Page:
For example, a compound which inhibits HAAH hydroxylation is a polypeptide that binds a HAAH ligand but does not transduce an intracellular signal or an polypeptide which contains a mutation in the catalytic site of HAAH. Such a polypeptide contains an amino acid sequence that is at least 50% identical to a naturally-occurring HAAH amino acid sequence or a fragment thereof and which has the ability to inhibit HAAH hydroxylation of substrates containing an EGF-like repeat sequence. More preferably, the polypeptide contains an amino acid sequence that is at least 75%, more preferably at least 85%, more preferably at least 95% identical to SEQ ID NO:2.
A substantially pure HAAH polypeptide or HAAH-derived polypeptide such as a mutated HAAH polypeptide is preferably obtained by expression of a recombinant nucleic acid encoding the polypeptide or by chemically synthesizing the protein. A polypeptide or protein is substantially pure when it is separated from those contaminants which accompany it in its natural state (proteins and other naturally-occurring organic molecules). Typically, the polypeptide is substantially pure when it constitutes at least 60%, by weight, of the protein in the preparation. Preferably, the protein in the preparation is at least 75%, more preferably at least 90%, and most preferably at least 99%, by weight, HAAH. Purity is measured by any appropriate method, e.g., column chromatography, polyacrylamide gel electrophoresis, or HPLC analysis. Accordingly, substantially pure polypeptides include recombinant polypeptides derived from a eucaryote but produced in E. coli or another procaryote, or in a eucaryote other than that from which the polypeptide was originally derived.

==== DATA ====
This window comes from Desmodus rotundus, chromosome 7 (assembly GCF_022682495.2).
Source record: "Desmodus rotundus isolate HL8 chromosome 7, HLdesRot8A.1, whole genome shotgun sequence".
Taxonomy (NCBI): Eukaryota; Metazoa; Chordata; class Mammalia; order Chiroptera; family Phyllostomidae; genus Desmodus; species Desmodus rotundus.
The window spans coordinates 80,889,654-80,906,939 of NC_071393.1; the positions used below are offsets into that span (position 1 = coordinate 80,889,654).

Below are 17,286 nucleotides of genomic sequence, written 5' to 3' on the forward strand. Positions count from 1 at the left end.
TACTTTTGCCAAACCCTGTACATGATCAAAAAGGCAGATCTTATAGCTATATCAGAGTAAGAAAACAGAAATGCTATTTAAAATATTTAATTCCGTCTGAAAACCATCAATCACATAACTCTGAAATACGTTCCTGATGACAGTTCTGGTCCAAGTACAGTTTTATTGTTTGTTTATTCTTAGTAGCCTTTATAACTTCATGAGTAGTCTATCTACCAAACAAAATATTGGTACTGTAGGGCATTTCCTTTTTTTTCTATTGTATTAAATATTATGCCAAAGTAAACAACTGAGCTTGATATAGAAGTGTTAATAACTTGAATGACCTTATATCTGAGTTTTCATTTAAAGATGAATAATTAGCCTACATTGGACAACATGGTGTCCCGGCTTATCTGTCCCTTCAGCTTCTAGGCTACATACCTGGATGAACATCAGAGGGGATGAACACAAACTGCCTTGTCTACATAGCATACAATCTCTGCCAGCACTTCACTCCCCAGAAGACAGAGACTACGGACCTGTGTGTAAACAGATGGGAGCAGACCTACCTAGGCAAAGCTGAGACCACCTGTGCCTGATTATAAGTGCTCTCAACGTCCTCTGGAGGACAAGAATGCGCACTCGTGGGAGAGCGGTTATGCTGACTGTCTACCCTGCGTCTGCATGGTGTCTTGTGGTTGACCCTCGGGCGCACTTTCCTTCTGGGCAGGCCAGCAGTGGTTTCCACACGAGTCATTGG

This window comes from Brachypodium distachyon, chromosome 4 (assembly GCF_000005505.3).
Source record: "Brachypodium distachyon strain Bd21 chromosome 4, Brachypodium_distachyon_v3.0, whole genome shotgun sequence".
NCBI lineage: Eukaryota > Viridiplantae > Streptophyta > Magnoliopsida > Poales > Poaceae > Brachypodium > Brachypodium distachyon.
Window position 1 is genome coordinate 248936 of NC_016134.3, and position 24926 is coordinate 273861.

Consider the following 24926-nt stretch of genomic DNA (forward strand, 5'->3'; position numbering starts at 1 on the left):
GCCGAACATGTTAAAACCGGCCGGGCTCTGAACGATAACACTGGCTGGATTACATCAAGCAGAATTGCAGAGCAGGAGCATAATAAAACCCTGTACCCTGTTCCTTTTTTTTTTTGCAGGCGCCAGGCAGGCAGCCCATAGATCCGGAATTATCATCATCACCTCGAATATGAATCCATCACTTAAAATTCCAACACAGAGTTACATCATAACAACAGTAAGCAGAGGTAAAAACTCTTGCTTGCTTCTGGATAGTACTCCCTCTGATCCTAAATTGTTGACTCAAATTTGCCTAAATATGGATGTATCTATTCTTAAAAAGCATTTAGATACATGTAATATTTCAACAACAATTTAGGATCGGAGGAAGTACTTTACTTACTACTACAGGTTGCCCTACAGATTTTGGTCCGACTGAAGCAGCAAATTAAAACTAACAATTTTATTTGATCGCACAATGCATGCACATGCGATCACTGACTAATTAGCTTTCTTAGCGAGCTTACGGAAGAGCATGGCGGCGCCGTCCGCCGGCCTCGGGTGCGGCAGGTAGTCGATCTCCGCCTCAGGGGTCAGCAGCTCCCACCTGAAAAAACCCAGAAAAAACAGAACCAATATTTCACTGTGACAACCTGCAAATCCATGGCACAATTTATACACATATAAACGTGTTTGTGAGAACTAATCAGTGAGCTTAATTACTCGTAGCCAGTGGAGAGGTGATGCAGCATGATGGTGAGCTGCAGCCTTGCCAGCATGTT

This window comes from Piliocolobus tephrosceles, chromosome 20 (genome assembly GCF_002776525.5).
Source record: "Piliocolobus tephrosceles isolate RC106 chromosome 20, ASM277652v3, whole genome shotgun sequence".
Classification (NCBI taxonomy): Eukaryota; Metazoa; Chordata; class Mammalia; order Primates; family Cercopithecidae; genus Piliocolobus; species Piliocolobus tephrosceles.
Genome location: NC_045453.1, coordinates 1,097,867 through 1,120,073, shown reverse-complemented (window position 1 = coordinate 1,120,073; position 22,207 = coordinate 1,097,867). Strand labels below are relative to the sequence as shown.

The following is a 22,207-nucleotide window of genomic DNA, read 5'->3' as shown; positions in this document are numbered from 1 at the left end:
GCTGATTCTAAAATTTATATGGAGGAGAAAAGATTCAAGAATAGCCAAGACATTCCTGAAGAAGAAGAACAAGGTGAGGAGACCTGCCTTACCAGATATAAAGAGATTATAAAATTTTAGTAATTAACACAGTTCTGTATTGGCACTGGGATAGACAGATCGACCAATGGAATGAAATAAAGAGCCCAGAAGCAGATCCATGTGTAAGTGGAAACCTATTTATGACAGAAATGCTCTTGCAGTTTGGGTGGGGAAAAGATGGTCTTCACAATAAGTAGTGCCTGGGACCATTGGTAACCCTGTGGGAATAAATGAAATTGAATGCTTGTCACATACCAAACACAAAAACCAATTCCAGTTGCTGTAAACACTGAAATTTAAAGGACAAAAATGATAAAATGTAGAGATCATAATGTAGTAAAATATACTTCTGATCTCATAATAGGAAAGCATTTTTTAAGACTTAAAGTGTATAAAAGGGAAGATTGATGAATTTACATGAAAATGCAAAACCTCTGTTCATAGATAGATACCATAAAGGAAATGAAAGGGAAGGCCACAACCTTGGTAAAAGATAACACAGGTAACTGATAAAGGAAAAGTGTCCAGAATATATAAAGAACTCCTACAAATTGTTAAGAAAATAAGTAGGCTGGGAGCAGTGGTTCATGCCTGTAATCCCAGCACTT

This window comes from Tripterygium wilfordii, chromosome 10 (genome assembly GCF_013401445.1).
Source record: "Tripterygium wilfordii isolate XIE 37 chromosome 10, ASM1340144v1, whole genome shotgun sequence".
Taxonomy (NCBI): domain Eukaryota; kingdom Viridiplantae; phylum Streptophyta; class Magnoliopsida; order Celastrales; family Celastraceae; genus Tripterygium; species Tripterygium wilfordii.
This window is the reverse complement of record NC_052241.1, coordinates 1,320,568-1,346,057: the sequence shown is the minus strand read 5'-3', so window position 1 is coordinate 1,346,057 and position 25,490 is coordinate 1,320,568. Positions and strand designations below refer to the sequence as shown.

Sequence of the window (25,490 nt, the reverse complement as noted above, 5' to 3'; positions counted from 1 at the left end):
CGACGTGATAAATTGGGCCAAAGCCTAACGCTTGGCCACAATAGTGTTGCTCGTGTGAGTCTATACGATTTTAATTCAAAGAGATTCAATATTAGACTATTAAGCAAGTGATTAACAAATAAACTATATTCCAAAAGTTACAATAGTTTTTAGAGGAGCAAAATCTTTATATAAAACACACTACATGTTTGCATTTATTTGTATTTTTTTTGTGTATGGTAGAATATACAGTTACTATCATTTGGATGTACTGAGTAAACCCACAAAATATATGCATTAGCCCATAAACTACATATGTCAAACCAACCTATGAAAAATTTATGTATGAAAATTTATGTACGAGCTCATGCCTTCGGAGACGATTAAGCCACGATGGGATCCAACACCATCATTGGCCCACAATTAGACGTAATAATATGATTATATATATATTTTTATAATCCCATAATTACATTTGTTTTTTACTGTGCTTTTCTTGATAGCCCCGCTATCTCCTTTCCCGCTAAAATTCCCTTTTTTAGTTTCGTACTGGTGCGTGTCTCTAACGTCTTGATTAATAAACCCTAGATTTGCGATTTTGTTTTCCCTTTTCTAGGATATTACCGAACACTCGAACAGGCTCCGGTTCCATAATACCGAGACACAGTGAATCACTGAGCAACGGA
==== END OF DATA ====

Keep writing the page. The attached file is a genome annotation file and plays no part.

Nucleic acid molecules which encode such HAAH or HAAH-derived polypeptides are also within the invention.